The only problem? This litter box is far too small for anything besides dwarf rabbit breeds. Measuring less than 12 inches long and under 9 inches wide, most fully grown rabbits won’t be able to comfortably fit on this litter box. All of this is problem enough, but the RUBYHOME litter box is also one of the more expensive we’ve seen.
In summary, this litter box is only a good option for dwarf rabbit breeds.
7. Lixit Corner Rabbit Litter Box
Last in our review, the Lixit Corner Litter Pan has the simplest design of any litter box we’ve seen. Its one-piece construction and bright primary colors may appeal to minimalists, but a lack of features commonly found in other litter boxes makes it difficult to recommend to most rabbit owners.
Simply put, the Lixit corner pan is a single piece of molded plastic that will fit in the corner of your rabbit’s cage. With no attachment points and a minimum of mess-preventing features, it is only properly suited if you want to litter train your rabbit—not everyday use. Thankfully, its reasonable price reflects this simplicity.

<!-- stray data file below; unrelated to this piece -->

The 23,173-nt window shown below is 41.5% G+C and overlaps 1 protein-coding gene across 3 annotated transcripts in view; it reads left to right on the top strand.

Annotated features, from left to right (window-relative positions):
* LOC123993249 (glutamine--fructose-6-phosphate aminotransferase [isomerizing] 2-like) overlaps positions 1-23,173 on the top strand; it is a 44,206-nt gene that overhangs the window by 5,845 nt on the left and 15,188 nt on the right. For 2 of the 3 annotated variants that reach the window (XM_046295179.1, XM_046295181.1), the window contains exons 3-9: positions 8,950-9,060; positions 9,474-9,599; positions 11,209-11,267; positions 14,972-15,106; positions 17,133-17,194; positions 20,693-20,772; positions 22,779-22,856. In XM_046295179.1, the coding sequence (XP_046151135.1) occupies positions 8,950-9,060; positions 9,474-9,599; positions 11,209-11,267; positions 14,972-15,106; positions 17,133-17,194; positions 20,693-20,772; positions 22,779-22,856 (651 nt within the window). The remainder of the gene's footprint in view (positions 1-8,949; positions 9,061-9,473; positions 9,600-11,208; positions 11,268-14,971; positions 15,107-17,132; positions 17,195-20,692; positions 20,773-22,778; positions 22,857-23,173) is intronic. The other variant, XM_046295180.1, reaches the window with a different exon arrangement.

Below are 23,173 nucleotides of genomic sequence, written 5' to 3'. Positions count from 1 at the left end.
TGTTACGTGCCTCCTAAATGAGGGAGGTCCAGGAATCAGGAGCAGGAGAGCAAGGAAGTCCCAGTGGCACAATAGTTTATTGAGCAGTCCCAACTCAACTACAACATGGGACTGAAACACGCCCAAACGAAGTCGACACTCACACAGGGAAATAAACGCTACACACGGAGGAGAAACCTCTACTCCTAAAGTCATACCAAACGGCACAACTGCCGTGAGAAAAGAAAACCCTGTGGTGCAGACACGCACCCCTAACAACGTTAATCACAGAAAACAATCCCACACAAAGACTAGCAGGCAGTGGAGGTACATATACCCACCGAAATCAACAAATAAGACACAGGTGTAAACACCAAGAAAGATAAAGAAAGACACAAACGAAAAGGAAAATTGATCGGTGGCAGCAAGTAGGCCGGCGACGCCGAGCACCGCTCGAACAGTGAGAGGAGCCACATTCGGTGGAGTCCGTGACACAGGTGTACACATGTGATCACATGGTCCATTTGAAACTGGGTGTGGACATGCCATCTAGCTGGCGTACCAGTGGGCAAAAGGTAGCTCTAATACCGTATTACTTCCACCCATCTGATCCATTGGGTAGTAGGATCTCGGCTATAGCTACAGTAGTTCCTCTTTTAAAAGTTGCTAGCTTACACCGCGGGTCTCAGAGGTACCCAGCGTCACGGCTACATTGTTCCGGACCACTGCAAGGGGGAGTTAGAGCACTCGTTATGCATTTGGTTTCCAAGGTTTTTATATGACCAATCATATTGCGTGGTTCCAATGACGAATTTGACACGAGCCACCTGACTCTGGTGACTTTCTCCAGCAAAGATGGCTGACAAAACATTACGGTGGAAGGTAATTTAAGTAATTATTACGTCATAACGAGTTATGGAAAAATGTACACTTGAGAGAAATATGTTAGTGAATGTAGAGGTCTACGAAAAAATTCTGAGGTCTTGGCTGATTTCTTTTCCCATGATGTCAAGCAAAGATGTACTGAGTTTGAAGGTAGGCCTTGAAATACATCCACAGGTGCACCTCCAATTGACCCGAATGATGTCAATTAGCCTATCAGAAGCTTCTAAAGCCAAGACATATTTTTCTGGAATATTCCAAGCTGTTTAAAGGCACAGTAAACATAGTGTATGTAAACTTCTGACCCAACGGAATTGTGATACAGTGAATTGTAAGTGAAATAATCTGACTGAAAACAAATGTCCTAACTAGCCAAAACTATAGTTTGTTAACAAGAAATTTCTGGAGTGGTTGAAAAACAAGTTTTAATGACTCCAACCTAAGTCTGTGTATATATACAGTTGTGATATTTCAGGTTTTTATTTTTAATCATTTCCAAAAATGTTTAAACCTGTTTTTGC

Buyer’s Guide to Rabbit Litter Boxes
Here are some helpful tips to consider and questions to ask that will help you find the best rabbit litter box:
How Big Should Your Rabbit’s Litter Box Be?
The size of a litter box might be the most important quality of all. After all, if your rabbit can’t comfortably sit in their litter box, it’s almost guaranteed that they won’t use it!
Small or dwarf rabbit breeds are unlikely to have problems with litter boxes of any size. If your rabbit weighs around eight pounds or more, though, you’ll need to get a jumbo-sized litter box. As a rule, your rabbit should have enough room to sit comfortably and turn around in their litter box.
Types of Rabbit Litter Boxes
Why Your Rabbit Needs a Litter Box
Aside from giving your pet a dedicated spot to use the bathroom, a litter box helps prevent the spread of unsanitary conditions that can harm your rabbit’s health.